Of course these are both very difficult forms, so it’s no surprise you might feel a great sense of accomplishment at having completed one. But income tax forms are also very difficult to fill out, and that doesn’t make them poetry.
So when you’re thinking about sending out your next sestina/pantoum, ask yourself, is the subject I’m writing about one that would be served by a lot of repetition? Does the repetition serve to move the poem forward, rather than merely to bring it back around to where it started?
You should know I’m probably more biased against these two forms than are most of the poetry editors and readers here. I just happen not to like them. But it seems only fair to be honest about my biases as a reader.
Monday, September 17, 2007
Grab the nearest person next to you: your mother or lover (hopefully not both), your co-worker, your Maytag repair person -- whoever. Give them fifteen small strips of paper. On five of these strips, ask your benefactor to write five different Locations (aim for the ultra-specific, like a rusted sagging shack, or the flooded back room of a post office). Fold these up and place them into a sandwich bag.
For the next five strips, ask the person to give you five different Emotions. Again, aim for the specific (if it's anger, what is the anger towards?). Fold these and place them in another baggy.
The last five strips get Embellishments. Anything that adds attributes, description, and/or texture to any situation. The sound of snores, a pudding-like consistency, an elephant that snores and has pudding-like consistency. Fold 'em, bag 'em.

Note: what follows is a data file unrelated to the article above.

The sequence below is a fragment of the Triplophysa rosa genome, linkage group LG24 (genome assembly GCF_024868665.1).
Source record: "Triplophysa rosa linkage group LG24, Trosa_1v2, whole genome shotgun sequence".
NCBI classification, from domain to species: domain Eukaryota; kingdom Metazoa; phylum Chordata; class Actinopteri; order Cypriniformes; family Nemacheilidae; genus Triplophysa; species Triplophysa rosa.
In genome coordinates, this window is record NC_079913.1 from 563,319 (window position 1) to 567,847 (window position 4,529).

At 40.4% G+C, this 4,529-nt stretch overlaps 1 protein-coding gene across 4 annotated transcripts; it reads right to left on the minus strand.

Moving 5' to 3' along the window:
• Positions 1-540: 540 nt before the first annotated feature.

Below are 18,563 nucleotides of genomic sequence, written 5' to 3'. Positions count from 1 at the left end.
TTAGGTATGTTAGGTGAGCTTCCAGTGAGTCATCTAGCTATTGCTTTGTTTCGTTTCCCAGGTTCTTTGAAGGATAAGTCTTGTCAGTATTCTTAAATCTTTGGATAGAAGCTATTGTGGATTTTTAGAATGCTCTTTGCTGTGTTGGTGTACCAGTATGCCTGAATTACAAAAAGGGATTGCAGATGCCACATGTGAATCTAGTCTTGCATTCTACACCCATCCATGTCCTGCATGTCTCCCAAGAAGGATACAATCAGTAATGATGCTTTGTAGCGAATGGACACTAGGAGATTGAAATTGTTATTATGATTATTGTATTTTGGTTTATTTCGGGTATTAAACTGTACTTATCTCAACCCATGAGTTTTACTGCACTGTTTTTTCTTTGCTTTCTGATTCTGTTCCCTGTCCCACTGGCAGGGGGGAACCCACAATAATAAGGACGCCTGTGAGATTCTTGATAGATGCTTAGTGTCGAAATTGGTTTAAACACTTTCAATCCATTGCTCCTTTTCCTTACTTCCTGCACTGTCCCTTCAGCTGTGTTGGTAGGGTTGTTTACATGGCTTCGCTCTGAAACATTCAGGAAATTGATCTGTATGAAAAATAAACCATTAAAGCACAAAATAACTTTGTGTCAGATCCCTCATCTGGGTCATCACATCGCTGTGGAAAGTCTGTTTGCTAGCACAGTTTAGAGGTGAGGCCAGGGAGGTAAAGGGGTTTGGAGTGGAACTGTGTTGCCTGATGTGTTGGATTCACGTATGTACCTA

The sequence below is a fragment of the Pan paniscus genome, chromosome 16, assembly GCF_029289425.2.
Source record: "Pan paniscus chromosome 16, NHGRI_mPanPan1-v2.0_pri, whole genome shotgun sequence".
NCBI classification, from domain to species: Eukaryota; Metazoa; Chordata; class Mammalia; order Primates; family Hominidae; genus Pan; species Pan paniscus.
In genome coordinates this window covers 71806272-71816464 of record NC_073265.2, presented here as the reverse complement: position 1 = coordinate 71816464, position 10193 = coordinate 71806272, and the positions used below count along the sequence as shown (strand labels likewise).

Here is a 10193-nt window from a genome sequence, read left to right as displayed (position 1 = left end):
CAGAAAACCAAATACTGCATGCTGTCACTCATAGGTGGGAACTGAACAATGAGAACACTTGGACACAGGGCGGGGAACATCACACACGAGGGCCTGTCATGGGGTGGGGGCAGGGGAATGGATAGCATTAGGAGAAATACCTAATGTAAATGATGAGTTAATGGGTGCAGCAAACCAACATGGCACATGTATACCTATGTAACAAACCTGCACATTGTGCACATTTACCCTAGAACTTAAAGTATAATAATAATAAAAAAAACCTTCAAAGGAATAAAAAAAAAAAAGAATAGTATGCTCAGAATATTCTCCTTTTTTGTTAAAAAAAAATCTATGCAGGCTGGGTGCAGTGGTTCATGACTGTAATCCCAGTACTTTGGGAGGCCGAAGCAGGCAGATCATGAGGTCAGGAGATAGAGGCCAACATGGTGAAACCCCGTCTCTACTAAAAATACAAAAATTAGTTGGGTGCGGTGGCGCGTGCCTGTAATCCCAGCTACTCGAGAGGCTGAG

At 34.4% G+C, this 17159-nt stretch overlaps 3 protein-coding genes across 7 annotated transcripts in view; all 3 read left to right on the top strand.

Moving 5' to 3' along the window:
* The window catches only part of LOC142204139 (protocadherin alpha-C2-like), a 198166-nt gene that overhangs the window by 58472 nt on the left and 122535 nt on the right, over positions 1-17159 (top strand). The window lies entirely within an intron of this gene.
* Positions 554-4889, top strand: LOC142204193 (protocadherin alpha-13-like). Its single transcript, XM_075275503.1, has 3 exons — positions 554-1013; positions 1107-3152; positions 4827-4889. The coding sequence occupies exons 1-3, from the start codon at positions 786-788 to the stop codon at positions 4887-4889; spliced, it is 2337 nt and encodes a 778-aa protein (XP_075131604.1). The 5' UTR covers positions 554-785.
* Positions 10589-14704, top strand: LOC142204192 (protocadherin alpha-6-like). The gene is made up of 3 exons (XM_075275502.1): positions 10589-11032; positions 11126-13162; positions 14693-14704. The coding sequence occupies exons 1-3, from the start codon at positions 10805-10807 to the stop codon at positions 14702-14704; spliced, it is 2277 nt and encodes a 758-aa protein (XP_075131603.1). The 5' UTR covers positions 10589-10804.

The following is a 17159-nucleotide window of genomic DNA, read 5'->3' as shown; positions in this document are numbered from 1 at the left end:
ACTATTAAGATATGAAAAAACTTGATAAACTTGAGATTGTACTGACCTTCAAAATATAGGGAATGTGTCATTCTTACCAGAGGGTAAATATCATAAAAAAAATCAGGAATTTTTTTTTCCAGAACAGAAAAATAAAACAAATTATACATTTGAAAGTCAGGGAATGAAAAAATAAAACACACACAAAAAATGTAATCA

Now shake these baggies like a Polaroid picture. Pick a trigger from each. In one (possibly nonsensical) bursting free-write, write at least one block where all three of these things come up. None of these triggers needs to take over the subject of the free-write -- they just need to make an appearance.
(If you appreciate having created a sentence/image/moment from this exercise, please post in the comment section. I'd love to read it.)
Friday, September 14, 2007
Wednesday, September 12, 2007
I have to say, though, that in the past couple years, my attitude about receiving rejections for my own work has changed. Quite a bit.
In the beginning, when I first started sending my work out, I received the inevitable rejections. I was crushed, of course. And after moping around the house for a few hours, occasionally looking at the rejection but really being unable to bear it, I’d file the rejection away for that other legendary inevitability: the tax man. (You’ve heard this, right? That we’re all supposed to save those rejection letters for when we’re audited? Don’t know if that’s true. I’ve also heard of people’s various rituals for disposing of rejections, too. These rituals sound very much like what folks do after a bad breakup, or any breakup, really: tending to involve booze, or fire, or both. Maybe black markered-mustaches, too.) Recently, however, the rejection’s arrival thrills me. It doesn’t thrill me more than if the work had been accepted, of course, but to finally hear! To finally know!
And it helps to know that the selection process is not perfect, is not the only say; that one poem rejected at Journal X may be happily published by Journal Y. (Is there a Journal X? If so, I don’t mean you, Real Journal X!) There’s plenty of evidence in support of that fact in this article on Knopf’s dark secrets, if you don’t believe me.